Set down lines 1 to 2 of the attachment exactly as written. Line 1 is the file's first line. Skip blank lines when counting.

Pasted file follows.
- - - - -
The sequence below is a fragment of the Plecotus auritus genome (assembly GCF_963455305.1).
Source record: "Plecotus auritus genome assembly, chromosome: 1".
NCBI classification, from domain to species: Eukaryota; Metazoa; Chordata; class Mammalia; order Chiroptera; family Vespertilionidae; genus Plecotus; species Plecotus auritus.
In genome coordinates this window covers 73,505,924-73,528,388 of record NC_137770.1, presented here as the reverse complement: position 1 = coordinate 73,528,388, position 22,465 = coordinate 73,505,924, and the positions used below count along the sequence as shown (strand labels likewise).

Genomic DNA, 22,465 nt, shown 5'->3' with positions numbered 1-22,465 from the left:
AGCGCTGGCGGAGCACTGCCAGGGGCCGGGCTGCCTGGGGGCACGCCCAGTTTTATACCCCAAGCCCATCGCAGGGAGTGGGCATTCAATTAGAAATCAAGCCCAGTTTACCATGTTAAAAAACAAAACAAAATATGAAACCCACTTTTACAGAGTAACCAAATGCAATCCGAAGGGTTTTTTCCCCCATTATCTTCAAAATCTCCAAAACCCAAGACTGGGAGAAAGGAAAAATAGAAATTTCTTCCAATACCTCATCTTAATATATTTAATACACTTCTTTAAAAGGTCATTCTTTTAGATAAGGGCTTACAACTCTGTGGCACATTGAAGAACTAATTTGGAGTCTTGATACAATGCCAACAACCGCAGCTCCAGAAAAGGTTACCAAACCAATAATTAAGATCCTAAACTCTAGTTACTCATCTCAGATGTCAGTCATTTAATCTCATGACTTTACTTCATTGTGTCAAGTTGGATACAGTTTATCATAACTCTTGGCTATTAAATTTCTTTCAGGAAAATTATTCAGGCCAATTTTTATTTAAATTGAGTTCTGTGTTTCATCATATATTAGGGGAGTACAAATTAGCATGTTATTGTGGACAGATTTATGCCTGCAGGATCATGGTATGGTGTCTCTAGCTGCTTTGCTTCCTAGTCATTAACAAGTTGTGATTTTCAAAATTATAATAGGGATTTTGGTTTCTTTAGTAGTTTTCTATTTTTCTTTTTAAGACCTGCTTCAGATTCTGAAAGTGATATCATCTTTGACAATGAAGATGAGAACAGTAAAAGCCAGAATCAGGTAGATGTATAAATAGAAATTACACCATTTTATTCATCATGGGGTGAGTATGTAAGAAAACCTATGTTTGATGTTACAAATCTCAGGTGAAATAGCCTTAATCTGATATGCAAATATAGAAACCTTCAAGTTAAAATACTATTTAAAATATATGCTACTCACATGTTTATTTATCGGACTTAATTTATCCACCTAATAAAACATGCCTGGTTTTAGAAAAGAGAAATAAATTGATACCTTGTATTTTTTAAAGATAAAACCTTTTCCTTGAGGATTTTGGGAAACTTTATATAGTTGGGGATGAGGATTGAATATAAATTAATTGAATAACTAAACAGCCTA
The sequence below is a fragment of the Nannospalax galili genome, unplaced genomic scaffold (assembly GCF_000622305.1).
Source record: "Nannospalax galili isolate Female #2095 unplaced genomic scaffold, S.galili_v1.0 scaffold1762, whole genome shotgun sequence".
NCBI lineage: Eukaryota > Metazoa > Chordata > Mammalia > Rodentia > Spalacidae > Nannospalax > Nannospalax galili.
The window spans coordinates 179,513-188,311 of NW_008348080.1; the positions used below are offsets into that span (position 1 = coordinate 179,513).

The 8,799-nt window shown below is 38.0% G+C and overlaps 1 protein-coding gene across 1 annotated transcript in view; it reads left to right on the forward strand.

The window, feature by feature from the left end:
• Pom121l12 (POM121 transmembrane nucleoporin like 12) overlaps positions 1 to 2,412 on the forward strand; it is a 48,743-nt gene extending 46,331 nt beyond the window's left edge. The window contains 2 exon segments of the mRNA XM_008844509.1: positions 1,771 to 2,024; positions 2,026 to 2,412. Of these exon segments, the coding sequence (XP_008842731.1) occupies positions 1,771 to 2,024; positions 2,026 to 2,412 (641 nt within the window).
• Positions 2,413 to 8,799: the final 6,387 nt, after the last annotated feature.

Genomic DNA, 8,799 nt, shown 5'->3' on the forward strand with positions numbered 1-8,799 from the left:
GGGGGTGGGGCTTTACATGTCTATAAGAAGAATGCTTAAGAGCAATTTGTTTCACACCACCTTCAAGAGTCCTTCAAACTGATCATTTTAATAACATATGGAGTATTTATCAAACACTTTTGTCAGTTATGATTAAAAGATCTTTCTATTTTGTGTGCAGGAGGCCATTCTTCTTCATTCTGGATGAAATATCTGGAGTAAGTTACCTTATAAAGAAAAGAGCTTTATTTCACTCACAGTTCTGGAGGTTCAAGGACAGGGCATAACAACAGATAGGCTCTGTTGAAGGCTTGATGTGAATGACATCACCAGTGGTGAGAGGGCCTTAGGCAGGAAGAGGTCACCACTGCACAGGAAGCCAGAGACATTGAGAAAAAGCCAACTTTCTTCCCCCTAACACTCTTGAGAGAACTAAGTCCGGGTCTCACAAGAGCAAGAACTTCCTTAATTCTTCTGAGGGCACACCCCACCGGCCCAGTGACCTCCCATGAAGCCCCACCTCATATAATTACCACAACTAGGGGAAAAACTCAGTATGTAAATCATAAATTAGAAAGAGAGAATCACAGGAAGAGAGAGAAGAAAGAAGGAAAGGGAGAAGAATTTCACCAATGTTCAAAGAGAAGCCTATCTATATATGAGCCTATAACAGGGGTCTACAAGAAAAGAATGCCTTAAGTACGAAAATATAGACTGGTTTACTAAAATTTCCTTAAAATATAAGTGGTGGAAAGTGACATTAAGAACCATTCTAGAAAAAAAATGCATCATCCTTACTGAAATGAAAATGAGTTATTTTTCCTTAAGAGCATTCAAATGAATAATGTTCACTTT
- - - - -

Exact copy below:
The sequence below is a fragment of the Plecotus auritus genome (assembly GCF_963455305.1).
Source record: "Plecotus auritus genome assembly, chromosome: 1".